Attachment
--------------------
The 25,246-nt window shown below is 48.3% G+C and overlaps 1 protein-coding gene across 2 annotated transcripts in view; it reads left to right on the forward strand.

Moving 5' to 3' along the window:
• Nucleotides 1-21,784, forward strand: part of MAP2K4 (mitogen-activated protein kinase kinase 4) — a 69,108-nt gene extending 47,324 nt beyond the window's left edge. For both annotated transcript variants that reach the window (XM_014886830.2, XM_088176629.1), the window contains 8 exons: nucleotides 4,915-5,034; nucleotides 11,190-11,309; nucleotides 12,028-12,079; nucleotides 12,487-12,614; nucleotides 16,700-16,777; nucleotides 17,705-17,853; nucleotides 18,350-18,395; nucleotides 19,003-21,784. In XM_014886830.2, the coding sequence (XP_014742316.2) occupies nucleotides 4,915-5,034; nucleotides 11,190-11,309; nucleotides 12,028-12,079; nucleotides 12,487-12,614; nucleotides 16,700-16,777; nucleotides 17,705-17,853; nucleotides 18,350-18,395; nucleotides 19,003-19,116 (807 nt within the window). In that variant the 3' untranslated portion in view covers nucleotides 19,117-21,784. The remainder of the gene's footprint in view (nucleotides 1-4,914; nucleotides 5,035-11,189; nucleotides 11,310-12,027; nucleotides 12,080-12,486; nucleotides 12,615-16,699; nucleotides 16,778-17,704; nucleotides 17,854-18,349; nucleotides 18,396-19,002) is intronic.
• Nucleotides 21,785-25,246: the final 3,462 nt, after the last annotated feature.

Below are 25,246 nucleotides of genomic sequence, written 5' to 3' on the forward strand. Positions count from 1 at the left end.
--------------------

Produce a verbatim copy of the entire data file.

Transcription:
The 25,246-nt window shown below is 48.3% G+C and overlaps 1 protein-coding gene across 2 annotated transcripts in view; it reads left to right on the forward strand.

Moving 5' to 3' along the window:
• Nucleotides 1-21,784, forward strand: part of MAP2K4 (mitogen-activated protein kinase kinase 4) — a 69,108-nt gene extending 47,324 nt beyond the window's left edge. For both annotated transcript variants that reach the window (XM_014886830.2, XM_088176629.1), the window contains 8 exons: nucleotides 4,915-5,034; nucleotides 11,190-11,309; nucleotides 12,028-12,079; nucleotides 12,487-12,614; nucleotides 16,700-16,777; nucleotides 17,705-17,853; nucleotides 18,350-18,395; nucleotides 19,003-21,784. In XM_014886830.2, the coding sequence (XP_014742316.2) occupies nucleotides 4,915-5,034; nucleotides 11,190-11,309; nucleotides 12,028-12,079; nucleotides 12,487-12,614; nucleotides 16,700-16,777; nucleotides 17,705-17,853; nucleotides 18,350-18,395; nucleotides 19,003-19,116 (807 nt within the window). In that variant the 3' untranslated portion in view covers nucleotides 19,117-21,784. The remainder of the gene's footprint in view (nucleotides 1-4,914; nucleotides 5,035-11,189; nucleotides 11,310-12,027; nucleotides 12,080-12,486; nucleotides 12,615-16,699; nucleotides 16,778-17,704; nucleotides 17,854-18,349; nucleotides 18,396-19,002) is intronic.
• Nucleotides 21,785-25,246: the final 3,462 nt, after the last annotated feature.

Below are 25,246 nucleotides of genomic sequence, written 5' to 3' on the forward strand. Positions count from 1 at the left end.